Wilmar delays China IPO, to invest in Africa
SINGAPORE: Wilmar International, the world's largest listed palm oil firm, signalled a promising outlook for its earnings but said the US$3.5 billion (US$1 = RM3.38) listing of its China unit is on hold due to its concern over valuations.
The palm oil giant's listing plan was the recent trigger for a rally in its shares, which retreated yesterday despite a quarterly profit that beat expectations.
"We will shelve it for the time being and wait for market conditions to improve," Wilmar's chairman and CEO Kuok Khoon Hong said after a media and analysts' briefing for its third-quarter results.
"We only will list the China operation if it commands better price than what Wilmar is commanding right now in the stock market," he added.
Analysts have estimated that Wilmar's China unit could be valued as by much as 20 times earnings, matching the parent company's current price-to-earnings multiple.
With more than 30 firms eyeing listings in either Hong Kong or India over the next few months, leading to more than US$10 billion in share sales, companies wanting to list have had to keep their hopes for high prices in check.
Analysts have said Wilmar, which has a market value of US$30 billion, has no immediate need for funds.
The company said it was optimistic about prospects for the rest of this year after a one-off gain helped it post a better-than-expected 35 per cent rise in its third quarter profit.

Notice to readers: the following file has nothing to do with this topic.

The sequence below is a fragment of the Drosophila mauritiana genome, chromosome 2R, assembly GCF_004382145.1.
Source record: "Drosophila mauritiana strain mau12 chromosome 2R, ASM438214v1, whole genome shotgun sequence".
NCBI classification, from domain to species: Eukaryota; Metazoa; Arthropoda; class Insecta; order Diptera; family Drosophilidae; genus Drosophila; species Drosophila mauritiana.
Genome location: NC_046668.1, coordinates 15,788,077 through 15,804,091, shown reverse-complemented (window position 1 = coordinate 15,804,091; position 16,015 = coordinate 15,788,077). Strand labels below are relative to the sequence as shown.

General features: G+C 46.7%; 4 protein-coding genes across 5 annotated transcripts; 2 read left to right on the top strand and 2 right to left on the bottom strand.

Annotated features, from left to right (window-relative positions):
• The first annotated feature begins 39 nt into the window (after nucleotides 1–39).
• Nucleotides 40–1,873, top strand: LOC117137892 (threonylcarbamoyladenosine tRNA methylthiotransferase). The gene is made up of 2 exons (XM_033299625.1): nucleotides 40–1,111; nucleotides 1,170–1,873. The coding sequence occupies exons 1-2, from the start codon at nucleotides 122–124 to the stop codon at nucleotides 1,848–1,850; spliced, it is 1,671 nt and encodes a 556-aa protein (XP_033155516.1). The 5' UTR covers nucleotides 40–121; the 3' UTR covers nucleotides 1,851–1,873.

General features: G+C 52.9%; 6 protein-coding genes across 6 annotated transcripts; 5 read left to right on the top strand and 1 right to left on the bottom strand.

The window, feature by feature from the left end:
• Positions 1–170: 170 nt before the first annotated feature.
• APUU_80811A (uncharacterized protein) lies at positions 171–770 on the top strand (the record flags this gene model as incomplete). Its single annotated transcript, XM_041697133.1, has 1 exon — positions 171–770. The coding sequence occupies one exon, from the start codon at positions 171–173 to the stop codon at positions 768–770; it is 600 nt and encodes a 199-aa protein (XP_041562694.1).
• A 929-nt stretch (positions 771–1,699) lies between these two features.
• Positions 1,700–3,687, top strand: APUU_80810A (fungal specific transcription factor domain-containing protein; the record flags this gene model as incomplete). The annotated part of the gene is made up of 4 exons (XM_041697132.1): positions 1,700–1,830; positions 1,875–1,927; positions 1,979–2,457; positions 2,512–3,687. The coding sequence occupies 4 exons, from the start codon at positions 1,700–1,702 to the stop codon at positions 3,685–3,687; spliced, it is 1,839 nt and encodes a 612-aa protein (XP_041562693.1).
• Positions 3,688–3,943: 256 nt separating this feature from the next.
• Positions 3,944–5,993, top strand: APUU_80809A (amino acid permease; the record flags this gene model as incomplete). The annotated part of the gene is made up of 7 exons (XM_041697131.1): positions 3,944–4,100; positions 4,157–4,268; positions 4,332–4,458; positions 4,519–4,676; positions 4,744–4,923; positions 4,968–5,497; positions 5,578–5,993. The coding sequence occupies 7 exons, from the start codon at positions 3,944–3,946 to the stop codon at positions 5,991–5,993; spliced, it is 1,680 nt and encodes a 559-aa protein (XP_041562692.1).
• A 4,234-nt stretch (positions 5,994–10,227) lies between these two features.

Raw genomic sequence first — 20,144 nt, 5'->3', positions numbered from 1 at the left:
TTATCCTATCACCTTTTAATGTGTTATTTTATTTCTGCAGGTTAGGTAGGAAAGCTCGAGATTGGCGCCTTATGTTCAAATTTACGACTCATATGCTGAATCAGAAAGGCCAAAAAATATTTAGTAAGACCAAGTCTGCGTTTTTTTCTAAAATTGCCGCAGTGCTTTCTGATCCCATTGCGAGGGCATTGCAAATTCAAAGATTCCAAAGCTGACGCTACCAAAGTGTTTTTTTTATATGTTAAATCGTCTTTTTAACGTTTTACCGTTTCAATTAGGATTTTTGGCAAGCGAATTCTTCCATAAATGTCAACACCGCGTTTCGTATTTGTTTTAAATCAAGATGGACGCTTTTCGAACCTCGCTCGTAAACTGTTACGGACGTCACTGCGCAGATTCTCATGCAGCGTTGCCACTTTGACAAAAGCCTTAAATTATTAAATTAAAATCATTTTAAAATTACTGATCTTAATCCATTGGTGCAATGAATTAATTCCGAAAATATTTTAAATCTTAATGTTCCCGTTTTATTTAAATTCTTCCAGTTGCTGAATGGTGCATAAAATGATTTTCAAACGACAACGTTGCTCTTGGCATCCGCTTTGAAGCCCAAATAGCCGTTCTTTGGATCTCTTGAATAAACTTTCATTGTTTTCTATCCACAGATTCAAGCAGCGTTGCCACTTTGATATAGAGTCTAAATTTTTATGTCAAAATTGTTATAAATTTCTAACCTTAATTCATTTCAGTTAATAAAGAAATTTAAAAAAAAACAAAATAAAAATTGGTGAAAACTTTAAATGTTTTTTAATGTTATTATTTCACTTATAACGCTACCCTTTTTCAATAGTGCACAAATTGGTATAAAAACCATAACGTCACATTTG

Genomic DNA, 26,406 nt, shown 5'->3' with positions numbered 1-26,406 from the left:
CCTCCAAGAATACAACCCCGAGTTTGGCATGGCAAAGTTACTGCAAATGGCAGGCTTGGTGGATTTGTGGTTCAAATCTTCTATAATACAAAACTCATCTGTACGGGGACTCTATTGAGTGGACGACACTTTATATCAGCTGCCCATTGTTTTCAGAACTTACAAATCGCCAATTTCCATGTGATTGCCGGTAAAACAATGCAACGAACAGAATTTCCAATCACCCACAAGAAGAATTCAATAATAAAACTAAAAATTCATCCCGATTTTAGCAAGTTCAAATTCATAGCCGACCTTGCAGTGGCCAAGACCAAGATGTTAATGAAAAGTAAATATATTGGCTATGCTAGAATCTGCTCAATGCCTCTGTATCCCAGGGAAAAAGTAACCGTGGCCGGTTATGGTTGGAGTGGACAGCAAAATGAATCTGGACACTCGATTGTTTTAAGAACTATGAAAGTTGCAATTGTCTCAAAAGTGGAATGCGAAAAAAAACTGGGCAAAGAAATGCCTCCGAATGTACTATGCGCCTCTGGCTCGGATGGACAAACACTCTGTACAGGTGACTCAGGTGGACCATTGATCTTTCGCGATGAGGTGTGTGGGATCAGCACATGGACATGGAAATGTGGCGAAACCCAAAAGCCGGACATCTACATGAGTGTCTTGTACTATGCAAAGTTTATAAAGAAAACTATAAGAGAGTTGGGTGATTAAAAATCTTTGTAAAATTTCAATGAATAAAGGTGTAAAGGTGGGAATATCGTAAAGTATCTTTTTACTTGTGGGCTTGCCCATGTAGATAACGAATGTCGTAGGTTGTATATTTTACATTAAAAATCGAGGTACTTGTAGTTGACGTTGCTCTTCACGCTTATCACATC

Analysts were less impressed. "Excluding exceptional and one-off items, Wilmar's operating performance in its third quarter 2009 was not as strong as we would expect from normal seasonality," Goldman Sachs analyst Patrick Tiah said in a research note.
"Notwithstanding, given the market's low expectations we believe consensus earnings could rise following the results," he added.
Wilmar's Kuok said the company plans to invest at least US$1 billion in China, Indonesia and Africa to expand its plantations and plants.
The company has raised profits in the last few quarters thanks to its processing and refining capabilities, outperforming rival palm oil firms that depend primarily on plantations.
Wilmar's shares have more than doubled this year, but some analysts cut their ratings after the company delayed plans in late September to float its China unit due to volatile markets.
The listing would have raised around US$3.5 billion.
CEO Kuok said earlier in a statement that he was optimistic about the firm's prospects for the rest of the financial year given the diversity of its business segments.
Wilmar, derives about half of its total sales from China, and owns oil palm plantations and runs crushing and refining plants in Indonesia and Malaysia.
The company, the second-largest on the Singapore Exchange after Singapore Telecommunications, earned US$653 million in July-September, up from US $483 million a year ago. - Reuters